Ahead of Valentine’s Day, we spoke with a ‘scambaiter’ – someone who tricks romance scammers with fake profiles. Is this technique a good idea?
Swansea-based Wayne May (not his real name) is a vigilante who spends his spare time setting up fake profiles on dating websites to trick potential romance scammers into contacting him.
Romance scams are when someone meets and gets to know someone on a dating site, social media or a dating app, but the profile is actually fake. Fraudsters will then often use the trust and affection built up to scam you out of your money or information.
Wayne employs three primary tactics to trick potential fraudsters:
‘The honey trap’
This consists of an attractive profile with a description implying you’re friendly and have money. But this can often lead to genuine people getting in touch.
‘The neutral profile’
A profile which consists of an ‘average’ photo and as possible in the description. Some scambaiters feel that you’re less likely to get a scammer to click on it, and sometimes genuine people will assume it’s a scammer because of the lack of detail.
‘The vinegar trap’
This is Wayne’s personal favourite profile. Here, he creates an unattractive profile with unattrative details, such as they’re a mean person.
A profile like this isn’t likely to attract genuine interest, and only a scammer would dare get in touch.
Once one does, Wayne lures them into revealing details about them – such as their bank account, website or email address, so he can report it to the site and other agencies and get it shut down.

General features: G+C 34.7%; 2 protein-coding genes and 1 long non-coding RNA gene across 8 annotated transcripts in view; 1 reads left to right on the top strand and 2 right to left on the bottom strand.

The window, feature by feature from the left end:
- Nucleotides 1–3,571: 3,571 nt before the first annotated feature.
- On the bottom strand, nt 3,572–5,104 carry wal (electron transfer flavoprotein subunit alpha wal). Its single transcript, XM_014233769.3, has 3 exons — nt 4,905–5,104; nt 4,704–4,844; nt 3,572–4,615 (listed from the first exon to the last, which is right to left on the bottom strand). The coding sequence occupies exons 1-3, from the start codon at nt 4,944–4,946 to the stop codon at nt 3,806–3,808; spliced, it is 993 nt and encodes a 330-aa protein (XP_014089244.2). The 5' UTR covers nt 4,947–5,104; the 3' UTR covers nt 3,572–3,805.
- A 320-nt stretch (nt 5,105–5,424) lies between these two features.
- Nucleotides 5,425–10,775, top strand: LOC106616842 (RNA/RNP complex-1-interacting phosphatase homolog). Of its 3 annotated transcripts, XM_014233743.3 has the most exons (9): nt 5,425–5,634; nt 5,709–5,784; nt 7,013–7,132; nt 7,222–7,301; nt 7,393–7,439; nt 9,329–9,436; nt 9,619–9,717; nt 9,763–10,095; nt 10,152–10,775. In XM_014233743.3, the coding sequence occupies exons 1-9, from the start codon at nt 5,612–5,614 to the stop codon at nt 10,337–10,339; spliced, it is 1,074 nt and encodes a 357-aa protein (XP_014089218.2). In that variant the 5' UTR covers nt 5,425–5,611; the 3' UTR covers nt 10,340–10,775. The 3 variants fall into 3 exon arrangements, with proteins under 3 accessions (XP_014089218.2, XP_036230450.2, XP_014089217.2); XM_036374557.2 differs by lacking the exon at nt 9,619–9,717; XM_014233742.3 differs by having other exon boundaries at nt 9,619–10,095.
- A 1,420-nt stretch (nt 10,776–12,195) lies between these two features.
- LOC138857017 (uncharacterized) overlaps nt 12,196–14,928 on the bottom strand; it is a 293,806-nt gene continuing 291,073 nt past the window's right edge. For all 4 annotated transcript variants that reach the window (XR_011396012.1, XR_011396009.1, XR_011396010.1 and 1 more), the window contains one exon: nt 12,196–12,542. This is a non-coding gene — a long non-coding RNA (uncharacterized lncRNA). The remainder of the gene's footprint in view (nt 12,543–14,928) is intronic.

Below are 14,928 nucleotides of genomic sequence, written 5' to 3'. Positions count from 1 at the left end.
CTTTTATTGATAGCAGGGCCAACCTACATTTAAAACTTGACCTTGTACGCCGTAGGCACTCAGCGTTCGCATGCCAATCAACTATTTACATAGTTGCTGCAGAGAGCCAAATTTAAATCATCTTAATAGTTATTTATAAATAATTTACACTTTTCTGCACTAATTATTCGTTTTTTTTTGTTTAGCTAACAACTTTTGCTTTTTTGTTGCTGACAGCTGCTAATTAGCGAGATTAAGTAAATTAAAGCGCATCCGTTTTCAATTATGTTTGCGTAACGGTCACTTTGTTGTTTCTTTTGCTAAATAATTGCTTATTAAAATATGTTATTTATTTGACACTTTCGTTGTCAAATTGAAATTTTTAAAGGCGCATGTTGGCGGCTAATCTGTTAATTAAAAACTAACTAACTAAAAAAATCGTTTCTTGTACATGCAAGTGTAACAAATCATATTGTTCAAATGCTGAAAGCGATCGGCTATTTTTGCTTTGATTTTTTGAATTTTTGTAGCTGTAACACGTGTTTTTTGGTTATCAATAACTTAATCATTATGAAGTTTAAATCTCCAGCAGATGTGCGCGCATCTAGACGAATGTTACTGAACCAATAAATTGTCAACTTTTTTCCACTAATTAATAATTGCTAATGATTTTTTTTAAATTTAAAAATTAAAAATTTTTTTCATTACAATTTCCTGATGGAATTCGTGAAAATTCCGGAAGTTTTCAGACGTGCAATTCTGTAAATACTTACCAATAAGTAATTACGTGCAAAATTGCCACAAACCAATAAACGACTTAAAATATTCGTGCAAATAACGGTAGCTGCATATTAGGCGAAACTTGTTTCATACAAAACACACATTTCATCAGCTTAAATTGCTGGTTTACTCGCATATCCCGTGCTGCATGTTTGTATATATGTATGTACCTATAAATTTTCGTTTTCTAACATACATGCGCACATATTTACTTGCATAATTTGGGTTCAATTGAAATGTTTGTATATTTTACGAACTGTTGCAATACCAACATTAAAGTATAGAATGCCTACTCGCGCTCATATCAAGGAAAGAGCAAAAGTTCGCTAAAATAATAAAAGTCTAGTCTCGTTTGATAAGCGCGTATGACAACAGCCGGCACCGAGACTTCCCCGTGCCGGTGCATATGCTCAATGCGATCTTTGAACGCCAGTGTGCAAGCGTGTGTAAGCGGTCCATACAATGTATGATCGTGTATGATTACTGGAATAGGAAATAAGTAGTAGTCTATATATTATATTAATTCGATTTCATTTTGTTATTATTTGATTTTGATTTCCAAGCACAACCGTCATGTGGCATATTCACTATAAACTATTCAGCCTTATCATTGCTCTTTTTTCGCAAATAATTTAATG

What happens when a scammer gets in touch?
Wayne showed me a real scammer, who got in touch via his organisation, Scam Survivors. ‘Sergeant Susan Kent’ is apparently 32, from Los Angeles, and single. She’s serving as an ICU nurse in Yemen, helping to fight the war on terror.
‘Susan’ says she’s using a dating site to try to find a supportive and caring person while she’s serving overseas.
After coming across your profile, ‘she’ tells you she thinks you look ‘cute and gentle’. If you respond, things will move very quickly;
“You are the best thing that has happened to me and always a source of my happiness. I think I am in love with you’. You feel the same? Spoken words alone cannot express, the love I have for you. The written art of love is what convinces me, that you are the one for me. As I gaze into your eyes with every movement of your listless ways, the grasping of your hand, the warmth of your heart I believe that you can make me feel like no other.”
Despite being American, her English seems broken. And then she asks you for a favour…
It’s here where a story of a safe box worth $19.2 million USD is spun. Her share is £3.2m, and only you can help get it out of Yemen – if you send money for the ‘courier’ and a ‘diplomat’ to pick it up.
Wayne first realised his knack for scam baiting after replying to an Advanced Fee scam (where a scammer asks you to send some money and in return they’ll supposedly send you a lot more).
When he realised he was good at it, he set up Scam Survivors, a hub for victims and a small army of vulnteer scambaiters.
He told me they receive up to two dozen messages a day from people around the world who have fallen victim to scams. Around 25% of those are romance scams via dating sites.
According to Action Fraud, more than £50 million was lost by more than 4,500 victims of romance scams alone last year.
And that number is likely to be higher as romance scams are notoriously underreported because victims are so embarrassed.
But it’s important that you do report romance scams to Action Fraud so they’re aware of the problem and can help get the account shut down.
What are your thoughts on scambaiting? Is it a good idea? Have you ever knowingly emailed back a scammer? If so, let us know what happened.